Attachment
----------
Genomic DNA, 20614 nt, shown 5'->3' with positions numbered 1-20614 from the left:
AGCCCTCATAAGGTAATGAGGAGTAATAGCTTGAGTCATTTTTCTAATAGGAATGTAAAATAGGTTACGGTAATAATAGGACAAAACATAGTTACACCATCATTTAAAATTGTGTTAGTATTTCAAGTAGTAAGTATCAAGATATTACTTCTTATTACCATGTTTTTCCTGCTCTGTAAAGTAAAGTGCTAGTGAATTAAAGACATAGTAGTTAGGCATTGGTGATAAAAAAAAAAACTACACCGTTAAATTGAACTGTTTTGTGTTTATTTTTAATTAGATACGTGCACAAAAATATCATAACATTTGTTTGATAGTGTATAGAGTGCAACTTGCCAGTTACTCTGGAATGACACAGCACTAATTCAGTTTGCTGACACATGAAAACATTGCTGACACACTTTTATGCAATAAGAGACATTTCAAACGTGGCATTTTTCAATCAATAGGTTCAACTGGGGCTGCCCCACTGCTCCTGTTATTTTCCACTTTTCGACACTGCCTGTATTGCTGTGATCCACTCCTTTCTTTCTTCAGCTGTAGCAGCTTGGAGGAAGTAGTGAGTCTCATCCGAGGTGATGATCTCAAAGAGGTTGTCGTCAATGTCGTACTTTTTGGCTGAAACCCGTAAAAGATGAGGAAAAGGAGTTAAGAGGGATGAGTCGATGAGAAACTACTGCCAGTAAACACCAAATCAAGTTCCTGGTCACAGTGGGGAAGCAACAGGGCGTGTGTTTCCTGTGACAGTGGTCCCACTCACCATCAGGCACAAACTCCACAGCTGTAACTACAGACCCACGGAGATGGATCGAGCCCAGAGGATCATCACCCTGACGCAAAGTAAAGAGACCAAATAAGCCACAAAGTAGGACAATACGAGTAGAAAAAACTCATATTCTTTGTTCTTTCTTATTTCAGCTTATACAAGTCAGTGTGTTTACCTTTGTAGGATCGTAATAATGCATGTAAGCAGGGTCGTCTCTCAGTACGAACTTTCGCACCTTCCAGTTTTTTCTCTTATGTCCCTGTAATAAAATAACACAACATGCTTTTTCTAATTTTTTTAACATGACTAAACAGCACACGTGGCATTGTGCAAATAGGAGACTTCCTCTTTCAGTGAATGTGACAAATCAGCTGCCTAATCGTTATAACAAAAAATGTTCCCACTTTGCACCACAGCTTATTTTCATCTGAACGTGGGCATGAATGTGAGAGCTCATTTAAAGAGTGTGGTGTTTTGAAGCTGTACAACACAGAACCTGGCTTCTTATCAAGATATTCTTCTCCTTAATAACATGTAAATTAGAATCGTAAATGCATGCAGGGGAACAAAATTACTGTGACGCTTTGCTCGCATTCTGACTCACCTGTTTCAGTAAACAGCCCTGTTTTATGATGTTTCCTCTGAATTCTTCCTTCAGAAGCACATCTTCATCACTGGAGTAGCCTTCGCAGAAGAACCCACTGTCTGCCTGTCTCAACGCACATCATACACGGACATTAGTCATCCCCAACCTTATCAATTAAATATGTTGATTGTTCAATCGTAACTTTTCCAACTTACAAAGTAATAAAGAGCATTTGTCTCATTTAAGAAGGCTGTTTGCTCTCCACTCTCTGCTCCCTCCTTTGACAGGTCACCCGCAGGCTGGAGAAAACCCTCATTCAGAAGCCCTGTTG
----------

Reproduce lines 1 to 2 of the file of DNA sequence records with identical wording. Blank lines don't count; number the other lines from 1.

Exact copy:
Genomic DNA, 20614 nt, shown 5'->3' with positions numbered 1-20614 from the left:
AGCCCTCATAAGGTAATGAGGAGTAATAGCTTGAGTCATTTTTCTAATAGGAATGTAAAATAGGTTACGGTAATAATAGGACAAAACATAGTTACACCATCATTTAAAATTGTGTTAGTATTTCAAGTAGTAAGTATCAAGATATTACTTCTTATTACCATGTTTTTCCTGCTCTGTAAAGTAAAGTGCTAGTGAATTAAAGACATAGTAGTTAGGCATTGGTGATAAAAAAAAAAACTACACCGTTAAATTGAACTGTTTTGTGTTTATTTTTAATTAGATACGTGCACAAAAATATCATAACATTTGTTTGATAGTGTATAGAGTGCAACTTGCCAGTTACTCTGGAATGACACAGCACTAATTCAGTTTGCTGACACATGAAAACATTGCTGACACACTTTTATGCAATAAGAGACATTTCAAACGTGGCATTTTTCAATCAATAGGTTCAACTGGGGCTGCCCCACTGCTCCTGTTATTTTCCACTTTTCGACACTGCCTGTATTGCTGTGATCCACTCCTTTCTTTCTTCAGCTGTAGCAGCTTGGAGGAAGTAGTGAGTCTCATCCGAGGTGATGATCTCAAAGAGGTTGTCGTCAATGTCGTACTTTTTGGCTGAAACCCGTAAAAGATGAGGAAAAGGAGTTAAGAGGGATGAGTCGATGAGAAACTACTGCCAGTAAACACCAAATCAAGTTCCTGGTCACAGTGGGGAAGCAACAGGGCGTGTGTTTCCTGTGACAGTGGTCCCACTCACCATCAGGCACAAACTCCACAGCTGTAACTACAGACCCACGGAGATGGATCGAGCCCAGAGGATCATCACCCTGACGCAAAGTAAAGAGACCAAATAAGCCACAAAGTAGGACAATACGAGTAGAAAAAACTCATATTCTTTGTTCTTTCTTATTTCAGCTTATACAAGTCAGTGTGTTTACCTTTGTAGGATCGTAATAATGCATGTAAGCAGGGTCGTCTCTCAGTACGAACTTTCGCACCTTCCAGTTTTTTCTCTTATGTCCCTGTAATAAAATAACACAACATGCTTTTTCTAATTTTTTTAACATGACTAAACAGCACACGTGGCATTGTGCAAATAGGAGACTTCCTCTTTCAGTGAATGTGACAAATCAGCTGCCTAATCGTTATAACAAAAAATGTTCCCACTTTGCACCACAGCTTATTTTCATCTGAACGTGGGCATGAATGTGAGAGCTCATTTAAAGAGTGTGGTGTTTTGAAGCTGTACAACACAGAACCTGGCTTCTTATCAAGATATTCTTCTCCTTAATAACATGTAAATTAGAATCGTAAATGCATGCAGGGGAACAAAATTACTGTGACGCTTTGCTCGCATTCTGACTCACCTGTTTCAGTAAACAGCCCTGTTTTATGATGTTTCCTCTGAATTCTTCCTTCAGAAGCACATCTTCATCACTGGAGTAGCCTTCGCAGAAGAACCCACTGTCTGCCTGTCTCAACGCACATCATACACGGACATTAGTCATCCCCAACCTTATCAATTAAATATGTTGATTGTTCAATCGTAACTTTTCCAACTTACAAAGTAATAAAGAGCATTTGTCTCATTTAAGAAGGCTGTTTGCTCTCCACTCTCTGCTCCCTCCTTTGACAGGTCACCCGCAGGCTGGAGAAAACCCTCATTCAGAAGCCCTGTTG